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Mortgage Applications Could Mean Hot Summer for Housing

Wednesday, 13 Jun 2012 | 10:30 AM ET
Phillip Spears | Digital Vision | Getty Images

After holding in lackluster territory for much of the spring season, weekly mortgage applications took a huge jump, signaling that the usual summer slowdown is perhaps, holding off.

Applications to purchase a home jumped 13 percent week-to-week,according to the Mortgage Bankers Association, while refinance applications surged just over 19 percent (both seasonally adjusted). This as the rate on the 30-year fixed mortgage stayed essentially flat at 3.88 percent, up from 3.87 percent.

“The increase was accentuated due to the comparison to the week including Memorial Day, but the level of refinance and total market activity is the highest since the spring of 2009,” said Michael Fratantoni, MBA's Vice President of Research and Economics. “Refinance volume increased as borrowers were able to lock in at mortgage rates below 4 percent, and purchase application volume was its highest level in over six months.”

Fratantoni also notes that volume in the government’s refinance program for underwater borrowers with Fannie Mae and Freddie Mac loans (HARP), which was expanded in January, has been steady in recent weeks at about 28 percent of refinance applications.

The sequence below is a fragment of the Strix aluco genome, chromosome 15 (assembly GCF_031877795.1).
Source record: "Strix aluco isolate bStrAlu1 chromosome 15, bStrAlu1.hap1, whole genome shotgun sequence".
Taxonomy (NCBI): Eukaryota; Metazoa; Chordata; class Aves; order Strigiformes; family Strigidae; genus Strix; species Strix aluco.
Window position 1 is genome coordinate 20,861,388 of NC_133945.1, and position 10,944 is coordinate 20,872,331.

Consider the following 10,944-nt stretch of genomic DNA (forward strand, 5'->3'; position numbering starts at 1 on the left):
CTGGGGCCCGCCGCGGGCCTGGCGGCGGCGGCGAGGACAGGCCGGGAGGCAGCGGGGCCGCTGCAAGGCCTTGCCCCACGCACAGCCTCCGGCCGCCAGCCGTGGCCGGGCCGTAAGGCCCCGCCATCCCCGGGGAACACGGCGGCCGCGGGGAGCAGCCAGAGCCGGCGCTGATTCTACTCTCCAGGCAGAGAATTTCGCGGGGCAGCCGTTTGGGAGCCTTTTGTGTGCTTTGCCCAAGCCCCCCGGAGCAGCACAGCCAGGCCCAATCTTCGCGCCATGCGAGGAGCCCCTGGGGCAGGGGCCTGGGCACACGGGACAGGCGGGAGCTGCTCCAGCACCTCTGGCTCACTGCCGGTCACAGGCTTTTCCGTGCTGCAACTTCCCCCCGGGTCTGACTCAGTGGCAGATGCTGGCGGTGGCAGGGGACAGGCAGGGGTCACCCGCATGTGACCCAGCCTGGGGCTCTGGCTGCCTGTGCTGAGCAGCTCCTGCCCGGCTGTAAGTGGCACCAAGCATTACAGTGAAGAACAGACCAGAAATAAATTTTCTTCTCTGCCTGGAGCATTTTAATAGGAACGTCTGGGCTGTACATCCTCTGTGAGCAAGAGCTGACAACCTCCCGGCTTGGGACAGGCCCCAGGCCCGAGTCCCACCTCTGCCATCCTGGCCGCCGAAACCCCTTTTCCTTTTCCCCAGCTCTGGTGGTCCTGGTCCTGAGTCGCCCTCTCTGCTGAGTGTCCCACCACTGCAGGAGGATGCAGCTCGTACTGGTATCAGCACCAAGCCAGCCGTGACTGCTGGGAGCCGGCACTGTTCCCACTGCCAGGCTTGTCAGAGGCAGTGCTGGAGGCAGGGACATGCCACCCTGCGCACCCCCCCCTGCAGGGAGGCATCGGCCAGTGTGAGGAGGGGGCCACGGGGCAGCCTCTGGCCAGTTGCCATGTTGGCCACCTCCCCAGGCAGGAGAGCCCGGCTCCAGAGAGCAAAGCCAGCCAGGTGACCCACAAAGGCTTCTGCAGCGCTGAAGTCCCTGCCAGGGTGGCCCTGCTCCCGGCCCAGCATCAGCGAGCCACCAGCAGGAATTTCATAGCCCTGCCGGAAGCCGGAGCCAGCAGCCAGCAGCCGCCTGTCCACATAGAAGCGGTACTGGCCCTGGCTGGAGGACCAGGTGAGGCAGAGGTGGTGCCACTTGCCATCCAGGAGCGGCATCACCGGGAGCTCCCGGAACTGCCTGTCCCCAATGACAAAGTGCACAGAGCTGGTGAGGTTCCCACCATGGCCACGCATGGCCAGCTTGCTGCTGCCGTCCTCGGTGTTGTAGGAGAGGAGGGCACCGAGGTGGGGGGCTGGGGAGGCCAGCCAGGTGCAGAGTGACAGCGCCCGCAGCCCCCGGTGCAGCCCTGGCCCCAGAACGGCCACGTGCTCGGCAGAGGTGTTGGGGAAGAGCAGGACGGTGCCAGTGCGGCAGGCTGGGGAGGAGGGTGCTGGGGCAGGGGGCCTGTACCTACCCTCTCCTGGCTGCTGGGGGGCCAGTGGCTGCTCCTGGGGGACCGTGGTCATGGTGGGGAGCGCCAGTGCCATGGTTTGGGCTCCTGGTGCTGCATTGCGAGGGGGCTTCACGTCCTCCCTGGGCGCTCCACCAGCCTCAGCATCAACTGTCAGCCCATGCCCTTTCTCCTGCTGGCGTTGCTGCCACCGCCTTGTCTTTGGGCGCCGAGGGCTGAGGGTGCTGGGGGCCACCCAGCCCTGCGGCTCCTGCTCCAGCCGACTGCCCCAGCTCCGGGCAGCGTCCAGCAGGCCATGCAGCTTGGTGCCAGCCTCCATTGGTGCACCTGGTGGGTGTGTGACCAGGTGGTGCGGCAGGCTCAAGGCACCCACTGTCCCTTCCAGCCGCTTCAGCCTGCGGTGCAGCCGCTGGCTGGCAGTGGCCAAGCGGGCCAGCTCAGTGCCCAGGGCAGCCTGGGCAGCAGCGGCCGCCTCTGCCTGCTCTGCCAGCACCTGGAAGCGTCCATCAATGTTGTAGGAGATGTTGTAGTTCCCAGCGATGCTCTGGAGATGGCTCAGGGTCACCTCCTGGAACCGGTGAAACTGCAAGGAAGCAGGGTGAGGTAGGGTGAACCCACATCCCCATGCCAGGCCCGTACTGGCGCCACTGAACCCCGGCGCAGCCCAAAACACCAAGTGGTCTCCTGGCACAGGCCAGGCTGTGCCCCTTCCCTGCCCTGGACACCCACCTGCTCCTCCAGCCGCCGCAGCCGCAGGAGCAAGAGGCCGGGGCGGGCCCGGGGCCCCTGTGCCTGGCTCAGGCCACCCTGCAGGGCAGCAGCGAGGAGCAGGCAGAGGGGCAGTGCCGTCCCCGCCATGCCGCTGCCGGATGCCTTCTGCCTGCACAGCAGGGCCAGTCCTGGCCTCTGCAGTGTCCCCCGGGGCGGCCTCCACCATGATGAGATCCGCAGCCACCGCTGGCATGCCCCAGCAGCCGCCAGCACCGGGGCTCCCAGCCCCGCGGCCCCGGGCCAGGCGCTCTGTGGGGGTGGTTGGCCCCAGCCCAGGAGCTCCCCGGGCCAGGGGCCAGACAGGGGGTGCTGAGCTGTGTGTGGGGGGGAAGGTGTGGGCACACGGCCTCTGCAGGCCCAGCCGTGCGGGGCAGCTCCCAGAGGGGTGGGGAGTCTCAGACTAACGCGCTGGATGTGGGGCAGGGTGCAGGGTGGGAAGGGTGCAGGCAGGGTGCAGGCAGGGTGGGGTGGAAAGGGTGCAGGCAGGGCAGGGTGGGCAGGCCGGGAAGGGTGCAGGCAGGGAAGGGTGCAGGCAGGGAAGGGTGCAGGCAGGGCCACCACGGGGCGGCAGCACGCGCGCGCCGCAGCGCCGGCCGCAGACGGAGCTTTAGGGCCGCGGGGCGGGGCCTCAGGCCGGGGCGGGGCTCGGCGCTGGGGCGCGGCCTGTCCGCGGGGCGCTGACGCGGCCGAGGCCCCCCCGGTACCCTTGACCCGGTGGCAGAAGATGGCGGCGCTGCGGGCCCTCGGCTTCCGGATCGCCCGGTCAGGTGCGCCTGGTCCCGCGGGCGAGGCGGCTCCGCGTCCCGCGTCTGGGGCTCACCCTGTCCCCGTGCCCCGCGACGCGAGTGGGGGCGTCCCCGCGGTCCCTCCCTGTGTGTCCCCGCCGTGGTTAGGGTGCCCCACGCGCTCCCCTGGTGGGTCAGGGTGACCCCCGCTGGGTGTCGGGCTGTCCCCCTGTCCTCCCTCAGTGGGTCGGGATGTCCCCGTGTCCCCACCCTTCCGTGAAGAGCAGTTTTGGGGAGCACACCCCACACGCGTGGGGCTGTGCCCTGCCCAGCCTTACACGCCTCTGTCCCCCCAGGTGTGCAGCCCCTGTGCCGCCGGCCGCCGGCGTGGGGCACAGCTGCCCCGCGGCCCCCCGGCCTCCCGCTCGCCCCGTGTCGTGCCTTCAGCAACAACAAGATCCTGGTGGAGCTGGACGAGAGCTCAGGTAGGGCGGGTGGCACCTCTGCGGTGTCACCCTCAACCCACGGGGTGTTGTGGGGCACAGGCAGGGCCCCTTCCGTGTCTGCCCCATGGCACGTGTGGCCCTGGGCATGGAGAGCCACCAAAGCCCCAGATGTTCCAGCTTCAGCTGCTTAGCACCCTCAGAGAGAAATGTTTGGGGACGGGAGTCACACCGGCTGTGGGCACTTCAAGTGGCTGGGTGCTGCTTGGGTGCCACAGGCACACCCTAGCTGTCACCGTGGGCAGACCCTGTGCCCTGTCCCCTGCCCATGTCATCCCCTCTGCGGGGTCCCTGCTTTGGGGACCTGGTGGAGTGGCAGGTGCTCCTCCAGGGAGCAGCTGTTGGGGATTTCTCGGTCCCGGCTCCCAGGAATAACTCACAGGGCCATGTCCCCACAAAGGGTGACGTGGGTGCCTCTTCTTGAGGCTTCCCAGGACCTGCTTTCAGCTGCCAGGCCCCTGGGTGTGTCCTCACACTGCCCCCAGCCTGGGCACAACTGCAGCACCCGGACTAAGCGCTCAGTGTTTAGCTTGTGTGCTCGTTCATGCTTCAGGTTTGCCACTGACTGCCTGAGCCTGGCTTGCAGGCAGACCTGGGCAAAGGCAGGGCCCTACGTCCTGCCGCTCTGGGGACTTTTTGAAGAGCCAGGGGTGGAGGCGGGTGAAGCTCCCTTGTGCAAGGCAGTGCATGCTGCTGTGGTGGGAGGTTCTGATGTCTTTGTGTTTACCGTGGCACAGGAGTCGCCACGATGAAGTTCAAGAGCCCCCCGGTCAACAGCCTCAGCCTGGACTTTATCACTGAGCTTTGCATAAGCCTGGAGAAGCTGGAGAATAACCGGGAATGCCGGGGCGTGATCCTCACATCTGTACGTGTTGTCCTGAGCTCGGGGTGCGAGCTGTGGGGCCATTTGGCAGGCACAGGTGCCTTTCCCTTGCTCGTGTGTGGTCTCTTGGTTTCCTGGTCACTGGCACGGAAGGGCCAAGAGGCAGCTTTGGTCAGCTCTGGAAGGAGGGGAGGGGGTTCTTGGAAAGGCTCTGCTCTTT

This week, a new streamline refinance program by the government’s mortgage insurer, the FHA, went into effect. That may increase refinance application volume in the weeks to come. The refinance share of activity rose to 79 percent of total applications, from 78 percent the previous week, according to the MBA.

“When you see this kind of jump, it means demand is very strong,” says Paul Miller, head of financial research at FBR. “You only have to talk to a few mortgage guys, to know demand is through the roof out there. We have heard from a few that capacity is very constrained right now, and customers are told to have a lot of patience.”

Mortgage applications to buy a home had been declining for the past four weeks, which seemed to signal a slowdown in the market. It is, however, not a perfect reading in this unique market, as anywhere from 20 to 40 percent of home sales in different markets are to investors using all cash.

While the all-cash share of home purchases was at 29 percent in April, according to the National Association of Realtors, in some of the most distressed markets that number can be far higher.

The mortgage applications number is just that, applications, and with tight credit standards in the market today, many of those applications will be rejected. Still it is a positive sign going forward for the overall housing recovery.

The more non-investor, organic buyers jumping back in the pool, the better. While refinances always dominate mortgage originations, experts say the purchase numbers are slowly coming back.

Questions? Comments? RealtyCheck@cnbc.comAnd follow me on Twitter @Diana_Olick

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  • Diana Olick serves as CNBC's real estate correspondent as well as the editor of the Realty Check section on CNBC.com.

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